Friedrich Wilhelm Felix von Bärensprung
Biography of Friedrich Wilhelm Felix von Bärensprung
Friedrich Wilhelm Felix von Bärensprung was the son of the mayor – Oberbürgermeister – of Berlin. After attending the Realgymnasium in Cologne he entered the University of Berlin in the autumn of 1840. At Easter time 1843 he moved on to Halle an der Saale where he passed the state examination and obtained his medical doctorate with a dissertation on microscopical images of skin tumours and neuromas. He then moved to Prague for further education in pathology, and besides this he concerned himself with entomology.
In 1845 he entered a position as assistant physician in Peter Krukenberg’s (1788-1865) internal clinic in Halle. The following year he passed the state examination for obstetrics and in 1847 settled as a practitioner in Halle. In 1848 he was habilitated for internal medicine at the University of Halle with a treatise on the treatment of syphilis. Both his doctoral dissertation and his Habilitationsschrift witnessed his skills and interest in the study of skin diseases.
During the years following his habilitation he lectured on pathology, epidemiology, and the effects of toxic substances.
In 1848 he went to Upper Silesia in order to study an epidemic of exanthemic typhus. His comments on the people of the region would be considered politically incorrect today, as they were "a sluggish Slav tribe" kept down in "stupidity and superstition" by the Catholic clergy and "cheated by Jews". However, his comments on the outbreak provided new knowledge about the differentiation of various typhoid diseases. For a period he had the leadership of children’s hospital in Loslau-Oberschlesien.
After this he first continued as an assistant to Krukenberg, but in 1850 he founded a private clinic in Halle which soon enjoyed a high reputation. The same year he married. In Halle, too, he was active as a physician during several typhus epidemics. His book about this contains observations critical of society. He therefore welcomed building projects that would save the poor among the population from living in "old and filthy quarters infected with vermin". He also advocated the establishment of day nurseries and children's homes, in order to contain the raging epidemics of scrofulosis and tuberculosis.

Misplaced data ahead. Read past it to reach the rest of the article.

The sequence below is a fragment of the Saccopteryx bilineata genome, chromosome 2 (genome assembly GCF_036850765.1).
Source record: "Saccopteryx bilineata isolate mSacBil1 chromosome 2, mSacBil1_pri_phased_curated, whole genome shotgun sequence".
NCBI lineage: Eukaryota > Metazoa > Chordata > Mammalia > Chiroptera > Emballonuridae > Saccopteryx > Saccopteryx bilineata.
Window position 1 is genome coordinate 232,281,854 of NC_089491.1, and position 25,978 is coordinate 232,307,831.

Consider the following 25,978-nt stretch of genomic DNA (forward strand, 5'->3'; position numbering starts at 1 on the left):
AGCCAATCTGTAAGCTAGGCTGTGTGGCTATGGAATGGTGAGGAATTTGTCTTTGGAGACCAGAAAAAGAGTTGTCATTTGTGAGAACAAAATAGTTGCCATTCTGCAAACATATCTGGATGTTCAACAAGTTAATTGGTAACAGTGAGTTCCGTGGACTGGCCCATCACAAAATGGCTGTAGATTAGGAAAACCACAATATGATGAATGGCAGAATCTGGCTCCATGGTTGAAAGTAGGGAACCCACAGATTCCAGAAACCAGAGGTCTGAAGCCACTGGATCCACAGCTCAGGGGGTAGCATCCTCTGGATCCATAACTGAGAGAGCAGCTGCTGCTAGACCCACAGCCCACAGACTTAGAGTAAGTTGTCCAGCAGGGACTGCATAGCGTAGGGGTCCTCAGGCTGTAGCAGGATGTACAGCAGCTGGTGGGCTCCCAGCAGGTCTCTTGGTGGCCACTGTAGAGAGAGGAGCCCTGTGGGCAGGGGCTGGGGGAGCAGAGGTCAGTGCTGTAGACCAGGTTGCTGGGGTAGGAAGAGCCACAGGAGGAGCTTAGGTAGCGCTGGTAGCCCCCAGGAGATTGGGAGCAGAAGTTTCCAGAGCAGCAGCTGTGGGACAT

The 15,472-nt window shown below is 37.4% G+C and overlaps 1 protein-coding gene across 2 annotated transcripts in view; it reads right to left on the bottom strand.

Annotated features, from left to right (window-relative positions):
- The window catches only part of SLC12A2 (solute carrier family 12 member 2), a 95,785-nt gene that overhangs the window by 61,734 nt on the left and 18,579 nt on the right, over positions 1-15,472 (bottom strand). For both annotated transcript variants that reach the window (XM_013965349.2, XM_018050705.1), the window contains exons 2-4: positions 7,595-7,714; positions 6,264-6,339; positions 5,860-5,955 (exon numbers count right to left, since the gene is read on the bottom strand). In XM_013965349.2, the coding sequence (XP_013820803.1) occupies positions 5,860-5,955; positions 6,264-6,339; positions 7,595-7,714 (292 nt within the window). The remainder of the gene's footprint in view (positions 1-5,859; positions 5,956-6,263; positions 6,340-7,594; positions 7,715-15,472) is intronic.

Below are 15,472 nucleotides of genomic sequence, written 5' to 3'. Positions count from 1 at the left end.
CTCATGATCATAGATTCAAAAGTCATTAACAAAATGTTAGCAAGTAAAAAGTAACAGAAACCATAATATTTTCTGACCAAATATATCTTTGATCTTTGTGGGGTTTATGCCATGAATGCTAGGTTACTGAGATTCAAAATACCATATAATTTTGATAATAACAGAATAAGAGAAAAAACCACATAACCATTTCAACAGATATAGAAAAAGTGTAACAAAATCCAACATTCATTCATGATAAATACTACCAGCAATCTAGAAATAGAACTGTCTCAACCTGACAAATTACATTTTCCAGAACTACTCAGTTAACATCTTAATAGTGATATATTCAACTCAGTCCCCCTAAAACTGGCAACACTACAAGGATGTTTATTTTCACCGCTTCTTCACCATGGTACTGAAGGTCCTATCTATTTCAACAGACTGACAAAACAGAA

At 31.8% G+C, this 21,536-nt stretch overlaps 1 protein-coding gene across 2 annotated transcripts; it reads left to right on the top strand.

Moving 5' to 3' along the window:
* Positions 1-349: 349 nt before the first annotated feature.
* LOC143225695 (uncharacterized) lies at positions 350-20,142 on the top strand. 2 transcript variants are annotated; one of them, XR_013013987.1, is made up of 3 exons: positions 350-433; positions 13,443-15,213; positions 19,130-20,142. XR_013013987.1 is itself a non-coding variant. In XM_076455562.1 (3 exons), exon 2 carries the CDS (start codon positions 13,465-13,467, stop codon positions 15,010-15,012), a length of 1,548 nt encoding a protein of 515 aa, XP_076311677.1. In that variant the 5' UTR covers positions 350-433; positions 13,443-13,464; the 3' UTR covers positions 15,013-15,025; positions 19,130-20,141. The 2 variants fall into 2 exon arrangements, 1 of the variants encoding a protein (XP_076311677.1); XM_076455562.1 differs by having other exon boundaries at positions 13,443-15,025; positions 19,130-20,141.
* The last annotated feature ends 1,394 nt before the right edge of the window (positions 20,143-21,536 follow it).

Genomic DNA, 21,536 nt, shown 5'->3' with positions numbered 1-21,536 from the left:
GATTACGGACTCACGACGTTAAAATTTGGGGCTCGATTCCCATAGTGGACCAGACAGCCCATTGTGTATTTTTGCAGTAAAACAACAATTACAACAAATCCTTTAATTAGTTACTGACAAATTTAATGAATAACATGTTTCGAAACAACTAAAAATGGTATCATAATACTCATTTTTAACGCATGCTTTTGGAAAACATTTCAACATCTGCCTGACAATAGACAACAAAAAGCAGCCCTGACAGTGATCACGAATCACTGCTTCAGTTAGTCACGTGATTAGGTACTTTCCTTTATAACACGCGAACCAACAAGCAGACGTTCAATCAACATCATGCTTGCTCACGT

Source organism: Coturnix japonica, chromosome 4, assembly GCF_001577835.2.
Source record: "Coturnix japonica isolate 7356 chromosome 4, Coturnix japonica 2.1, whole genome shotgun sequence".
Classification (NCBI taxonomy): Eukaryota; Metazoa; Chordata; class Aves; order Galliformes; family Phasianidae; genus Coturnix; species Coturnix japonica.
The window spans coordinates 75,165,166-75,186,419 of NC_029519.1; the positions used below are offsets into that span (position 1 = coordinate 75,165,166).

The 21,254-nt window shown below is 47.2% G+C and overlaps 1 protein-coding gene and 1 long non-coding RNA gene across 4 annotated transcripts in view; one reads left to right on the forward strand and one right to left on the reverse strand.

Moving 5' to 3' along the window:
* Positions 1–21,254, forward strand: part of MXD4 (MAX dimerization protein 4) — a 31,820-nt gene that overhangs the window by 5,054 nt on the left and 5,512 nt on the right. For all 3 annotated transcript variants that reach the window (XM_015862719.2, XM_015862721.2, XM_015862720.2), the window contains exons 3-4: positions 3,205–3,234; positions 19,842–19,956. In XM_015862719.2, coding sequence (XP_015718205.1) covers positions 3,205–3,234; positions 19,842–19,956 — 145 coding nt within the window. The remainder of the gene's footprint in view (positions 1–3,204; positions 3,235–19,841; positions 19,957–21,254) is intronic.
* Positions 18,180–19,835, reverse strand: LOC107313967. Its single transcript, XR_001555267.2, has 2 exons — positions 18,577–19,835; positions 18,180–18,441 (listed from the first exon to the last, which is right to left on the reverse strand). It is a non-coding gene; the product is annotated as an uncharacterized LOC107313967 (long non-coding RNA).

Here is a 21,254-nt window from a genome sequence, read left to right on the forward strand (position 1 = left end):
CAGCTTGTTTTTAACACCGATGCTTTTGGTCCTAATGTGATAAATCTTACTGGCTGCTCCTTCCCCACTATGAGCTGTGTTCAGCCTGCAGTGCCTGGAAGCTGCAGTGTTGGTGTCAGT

In 1853 Bärensprung accepted an invitation to become head physician in the department of syphilitics at the Berlin Charité. From 1857 he was professor extraordinary at the Berlin University. Besides his former department also received a second department for diseases of the skin. He subsequently published a number of books on syphilis and diseases of the skin. In 1858 he turned down an invitation from the University of Dorpat, hoping to fulfil his ambitions of becoming head of a medical unit in Germany. This, however, he was never to achieve.
His works were hotly disputed by other specialists. From the early 1950's he regularly published research reports on themes like manifestations of syphilis, the incubation time for smallpox and numerous skin diseases, as well as statistical reports. Besides this he worked on an Atlas of skin diseases which was published posthumously in 1867.
Already in the early 1860s he became ill, and it may have been his illness and his eccentric behaviour that brought him into frequent polemics with other physicians. Occasioned by an injury to the finger, his disease – dementia paralytica – broke out in full and he had to be taken to the mental asylum Hornheim near Kiel, which he was never again to leave. He had a short relapse which enabled him to complete his work on hereditary syphilis, but it did not last. On August 26, 1864, while on a walk to Kiel, he fell into the sea and was brought up dead.
Bärensprung was one of the most talented and versatile of nineteenth-century dermatologists.
Bärensprung’s works on entomology were published in the Berliner entomologische Zeitschrift, 1857, 1858, 1860.